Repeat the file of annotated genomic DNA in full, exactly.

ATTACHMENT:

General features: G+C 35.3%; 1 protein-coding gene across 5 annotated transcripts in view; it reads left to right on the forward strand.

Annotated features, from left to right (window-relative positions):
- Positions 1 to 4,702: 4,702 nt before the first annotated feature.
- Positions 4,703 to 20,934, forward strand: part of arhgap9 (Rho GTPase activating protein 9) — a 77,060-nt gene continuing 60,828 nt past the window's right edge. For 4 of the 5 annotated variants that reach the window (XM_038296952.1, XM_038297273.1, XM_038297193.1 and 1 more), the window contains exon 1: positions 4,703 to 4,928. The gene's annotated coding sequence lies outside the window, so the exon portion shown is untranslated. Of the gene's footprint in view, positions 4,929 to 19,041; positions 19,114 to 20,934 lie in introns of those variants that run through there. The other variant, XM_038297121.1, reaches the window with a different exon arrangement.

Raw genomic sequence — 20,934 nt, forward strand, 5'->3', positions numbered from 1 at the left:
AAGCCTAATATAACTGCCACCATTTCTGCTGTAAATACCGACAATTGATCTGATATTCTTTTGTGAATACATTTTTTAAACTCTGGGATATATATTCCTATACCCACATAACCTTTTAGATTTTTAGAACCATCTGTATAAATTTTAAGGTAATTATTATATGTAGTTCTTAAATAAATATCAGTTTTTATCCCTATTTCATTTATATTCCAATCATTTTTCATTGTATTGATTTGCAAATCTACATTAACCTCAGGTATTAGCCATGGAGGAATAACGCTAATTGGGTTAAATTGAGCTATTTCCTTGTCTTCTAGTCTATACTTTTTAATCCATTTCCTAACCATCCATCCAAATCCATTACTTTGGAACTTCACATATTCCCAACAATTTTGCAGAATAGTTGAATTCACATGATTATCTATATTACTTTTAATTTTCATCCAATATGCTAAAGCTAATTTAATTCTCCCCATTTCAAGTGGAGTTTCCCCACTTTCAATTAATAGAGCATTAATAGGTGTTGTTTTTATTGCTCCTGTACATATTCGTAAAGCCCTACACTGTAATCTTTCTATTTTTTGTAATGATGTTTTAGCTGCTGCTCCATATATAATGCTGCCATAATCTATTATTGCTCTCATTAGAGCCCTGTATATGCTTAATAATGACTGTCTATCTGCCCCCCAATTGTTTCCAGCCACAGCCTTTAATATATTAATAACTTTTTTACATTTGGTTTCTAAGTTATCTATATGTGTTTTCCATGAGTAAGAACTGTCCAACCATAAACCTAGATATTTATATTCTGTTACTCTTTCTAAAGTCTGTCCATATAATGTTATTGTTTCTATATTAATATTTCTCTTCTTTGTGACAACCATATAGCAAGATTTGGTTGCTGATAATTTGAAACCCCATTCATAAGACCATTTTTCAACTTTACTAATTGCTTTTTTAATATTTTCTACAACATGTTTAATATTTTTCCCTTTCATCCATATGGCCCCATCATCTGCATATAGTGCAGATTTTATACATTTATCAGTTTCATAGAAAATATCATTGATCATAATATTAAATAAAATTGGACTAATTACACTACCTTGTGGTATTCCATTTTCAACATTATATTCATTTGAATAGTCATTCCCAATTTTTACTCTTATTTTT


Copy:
General features: G+C 35.3%; 1 protein-coding gene across 5 annotated transcripts in view; it reads left to right on the forward strand.

Annotated features, from left to right (window-relative positions):
- Positions 1 to 4,702: 4,702 nt before the first annotated feature.
- Positions 4,703 to 20,934, forward strand: part of arhgap9 (Rho GTPase activating protein 9) — a 77,060-nt gene continuing 60,828 nt past the window's right edge. For 4 of the 5 annotated variants that reach the window (XM_038296952.1, XM_038297273.1, XM_038297193.1 and 1 more), the window contains exon 1: positions 4,703 to 4,928. The gene's annotated coding sequence lies outside the window, so the exon portion shown is untranslated. Of the gene's footprint in view, positions 4,929 to 19,041; positions 19,114 to 20,934 lie in introns of those variants that run through there. The other variant, XM_038297121.1, reaches the window with a different exon arrangement.

Raw genomic sequence — 20,934 nt, forward strand, 5'->3', positions numbered from 1 at the left:
AAGCCTAATATAACTGCCACCATTTCTGCTGTAAATACCGACAATTGATCTGATATTCTTTTGTGAATACATTTTTTAAACTCTGGGATATATATTCCTATACCCACATAACCTTTTAGATTTTTAGAACCATCTGTATAAATTTTAAGGTAATTATTATATGTAGTTCTTAAATAAATATCAGTTTTTATCCCTATTTCATTTATATTCCAATCATTTTTCATTGTATTGATTTGCAAATCTACATTAACCTCAGGTATTAGCCATGGAGGAATAACGCTAATTGGGTTAAATTGAGCTATTTCCTTGTCTTCTAGTCTATACTTTTTAATCCATTTCCTAACCATCCATCCAAATCCATTACTTTGGAACTTCACATATTCCCAACAATTTTGCAGAATAGTTGAATTCACATGATTATCTATATTACTTTTAATTTTCATCCAATATGCTAAAGCTAATTTAATTCTCCCCATTTCAAGTGGAGTTTCCCCACTTTCAATTAATAGAGCATTAATAGGTGTTGTTTTTATTGCTCCTGTACATATTCGTAAAGCCCTACACTGTAATCTTTCTATTTTTTGTAATGATGTTTTAGCTGCTGCTCCATATATAATGCTGCCATAATCTATTATTGCTCTCATTAGAGCCCTGTATATGCTTAATAATGACTGTCTATCTGCCCCCCAATTGTTTCCAGCCACAGCCTTTAATATATTAATAACTTTTTTACATTTGGTTTCTAAGTTATCTATATGTGTTTTCCATGAGTAAGAACTGTCCAACCATAAACCTAGATATTTATATTCTGTTACTCTTTCTAAAGTCTGTCCATATAATGTTATTGTTTCTATATTAATATTTCTCTTCTTTGTGACAACCATATAGCAAGATTTGGTTGCTGATAATTTGAAACCCCATTCATAAGACCATTTTTCAACTTTACTAATTGCTTTTTTAATATTTTCTACAACATGTTTAATATTTTTCCCTTTCATCCATATGGCCCCATCATCTGCATATAGTGCAGATTTTATACATTTATCAGTTTCATAGAAAATATCATTGATCATAATATTAAATAAAATTGGACTAATTACACTACCTTGTGGTATTCCATTTTCAACATTATATTCATTTGAATAGTCATTCCCAATTTTTACTCTTATTTTT